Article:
When it comes to data security, you can never be too careful. That’s why measures such as checksum verification are put in place to ensure that downloaded files have not been tampered with and that you have indeed gotten the files you intended to download. So what is checksum anyway?

A checksum is a small-sized datum from a block of digital data for the purpose of detecting errors which may have been introduced during its transmission or storage — Wikipedia

For the most part, checksum is used to make sure that a file is not corrupt. It’s good practice to verify downloaded files as it reduces risk of being victim to a number of cyber attacks. The verification is done by the help of algorithms. The most common ones are:

  • MD5
  • Secure Hash Algorithms(SHA-1, SHA-2, SHA-256)

Most linux distributions have checksum generating programs pre-installed. Ubuntu for example comes bundled with sha1sum, md5sum, and sha256sum which we will be using for the purpose of this tutorial.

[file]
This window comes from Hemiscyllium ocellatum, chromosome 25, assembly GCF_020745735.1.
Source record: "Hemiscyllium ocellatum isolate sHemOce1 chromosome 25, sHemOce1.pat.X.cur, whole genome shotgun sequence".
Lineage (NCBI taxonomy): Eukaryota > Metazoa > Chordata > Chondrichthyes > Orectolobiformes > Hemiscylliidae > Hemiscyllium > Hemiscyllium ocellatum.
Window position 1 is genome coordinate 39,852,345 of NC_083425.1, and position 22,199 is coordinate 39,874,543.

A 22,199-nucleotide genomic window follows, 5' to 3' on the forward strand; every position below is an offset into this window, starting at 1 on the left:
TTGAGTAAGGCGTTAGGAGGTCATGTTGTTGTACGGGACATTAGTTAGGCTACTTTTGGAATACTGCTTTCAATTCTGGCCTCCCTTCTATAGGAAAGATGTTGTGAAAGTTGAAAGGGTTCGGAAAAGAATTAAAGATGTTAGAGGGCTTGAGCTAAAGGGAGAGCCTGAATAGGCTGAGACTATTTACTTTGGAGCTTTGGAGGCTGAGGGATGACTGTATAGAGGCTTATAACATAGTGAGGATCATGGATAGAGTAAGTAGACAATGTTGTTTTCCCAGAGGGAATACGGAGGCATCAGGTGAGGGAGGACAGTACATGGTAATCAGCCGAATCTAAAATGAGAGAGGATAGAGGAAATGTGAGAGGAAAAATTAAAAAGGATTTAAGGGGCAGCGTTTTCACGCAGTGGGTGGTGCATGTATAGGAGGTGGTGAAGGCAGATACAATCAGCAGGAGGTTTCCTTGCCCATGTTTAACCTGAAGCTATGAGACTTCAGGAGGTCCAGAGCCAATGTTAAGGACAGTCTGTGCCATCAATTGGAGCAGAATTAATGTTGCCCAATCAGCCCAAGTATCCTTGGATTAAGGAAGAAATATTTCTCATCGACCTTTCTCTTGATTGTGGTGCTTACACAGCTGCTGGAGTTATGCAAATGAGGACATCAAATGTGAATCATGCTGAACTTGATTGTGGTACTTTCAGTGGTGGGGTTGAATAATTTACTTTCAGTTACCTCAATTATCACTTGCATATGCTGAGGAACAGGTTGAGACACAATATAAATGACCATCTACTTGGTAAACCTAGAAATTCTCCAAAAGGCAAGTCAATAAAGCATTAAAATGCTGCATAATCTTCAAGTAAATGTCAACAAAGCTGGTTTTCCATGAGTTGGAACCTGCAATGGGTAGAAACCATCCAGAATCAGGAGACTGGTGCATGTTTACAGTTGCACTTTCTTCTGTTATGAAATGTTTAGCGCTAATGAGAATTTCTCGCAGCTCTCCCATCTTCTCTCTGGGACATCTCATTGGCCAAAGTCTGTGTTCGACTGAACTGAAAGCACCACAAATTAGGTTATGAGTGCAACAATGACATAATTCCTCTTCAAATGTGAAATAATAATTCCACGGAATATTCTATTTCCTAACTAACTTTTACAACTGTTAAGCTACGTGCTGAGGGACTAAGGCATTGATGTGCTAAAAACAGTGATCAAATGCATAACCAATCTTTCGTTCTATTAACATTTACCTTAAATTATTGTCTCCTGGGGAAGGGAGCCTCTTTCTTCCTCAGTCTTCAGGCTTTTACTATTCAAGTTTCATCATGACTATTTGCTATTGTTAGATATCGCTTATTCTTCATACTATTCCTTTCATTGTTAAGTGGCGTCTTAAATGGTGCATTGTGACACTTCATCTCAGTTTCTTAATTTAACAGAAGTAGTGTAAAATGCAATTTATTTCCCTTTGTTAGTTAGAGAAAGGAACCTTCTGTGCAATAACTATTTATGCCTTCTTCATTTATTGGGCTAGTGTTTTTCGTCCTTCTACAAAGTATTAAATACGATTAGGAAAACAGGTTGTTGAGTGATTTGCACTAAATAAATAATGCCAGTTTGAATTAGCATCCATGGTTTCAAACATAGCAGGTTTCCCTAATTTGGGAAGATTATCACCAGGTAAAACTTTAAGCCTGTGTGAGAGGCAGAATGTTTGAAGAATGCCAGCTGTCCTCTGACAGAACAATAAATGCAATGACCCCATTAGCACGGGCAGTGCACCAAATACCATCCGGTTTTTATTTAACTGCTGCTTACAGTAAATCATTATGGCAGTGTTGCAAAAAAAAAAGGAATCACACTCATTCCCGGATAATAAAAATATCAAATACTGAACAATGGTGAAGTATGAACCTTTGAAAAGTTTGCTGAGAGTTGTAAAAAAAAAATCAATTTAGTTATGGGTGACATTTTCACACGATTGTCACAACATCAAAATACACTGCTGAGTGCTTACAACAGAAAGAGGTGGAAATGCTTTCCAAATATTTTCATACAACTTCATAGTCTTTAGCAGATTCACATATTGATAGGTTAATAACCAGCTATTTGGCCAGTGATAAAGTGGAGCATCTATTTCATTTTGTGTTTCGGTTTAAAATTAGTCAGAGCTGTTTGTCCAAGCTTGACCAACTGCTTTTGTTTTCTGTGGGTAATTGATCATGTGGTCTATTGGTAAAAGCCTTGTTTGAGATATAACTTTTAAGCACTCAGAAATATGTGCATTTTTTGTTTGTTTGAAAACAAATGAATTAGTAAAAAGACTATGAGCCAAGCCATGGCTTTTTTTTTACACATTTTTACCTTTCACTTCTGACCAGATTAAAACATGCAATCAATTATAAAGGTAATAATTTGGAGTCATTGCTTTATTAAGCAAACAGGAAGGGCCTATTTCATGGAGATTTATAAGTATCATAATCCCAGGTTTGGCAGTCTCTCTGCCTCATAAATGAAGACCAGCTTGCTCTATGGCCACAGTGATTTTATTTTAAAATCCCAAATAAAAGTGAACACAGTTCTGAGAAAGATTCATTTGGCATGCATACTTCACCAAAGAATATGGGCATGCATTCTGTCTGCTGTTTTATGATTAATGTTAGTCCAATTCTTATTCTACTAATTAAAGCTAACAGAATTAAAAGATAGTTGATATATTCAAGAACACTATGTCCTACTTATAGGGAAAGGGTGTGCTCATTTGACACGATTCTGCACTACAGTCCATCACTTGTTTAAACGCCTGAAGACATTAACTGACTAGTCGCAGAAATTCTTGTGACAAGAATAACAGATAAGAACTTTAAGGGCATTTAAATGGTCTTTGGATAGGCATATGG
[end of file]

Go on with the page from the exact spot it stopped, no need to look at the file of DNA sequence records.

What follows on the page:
How the verification process works

If the checksum generated by sha256sum matches the one provided on the download page of a particular file, then you can be sure that your file is not corrupt. For this tutorial, we’ll be using the iso image of Elementary OS to verify the checksum values.

The elementary OS Installation docs point out that the checksum output should be:


To verify our elementary os download, we would run:

sha256sum [path-to-downloaded-file]/elementaryos-0.4.1-stable.20180214.iso
#depending on when you download the iso image, the name of the file might
#differ from the one above

If the output is different from the one on the download page, then we have a problem. If not, then we can safely install our downloaded image.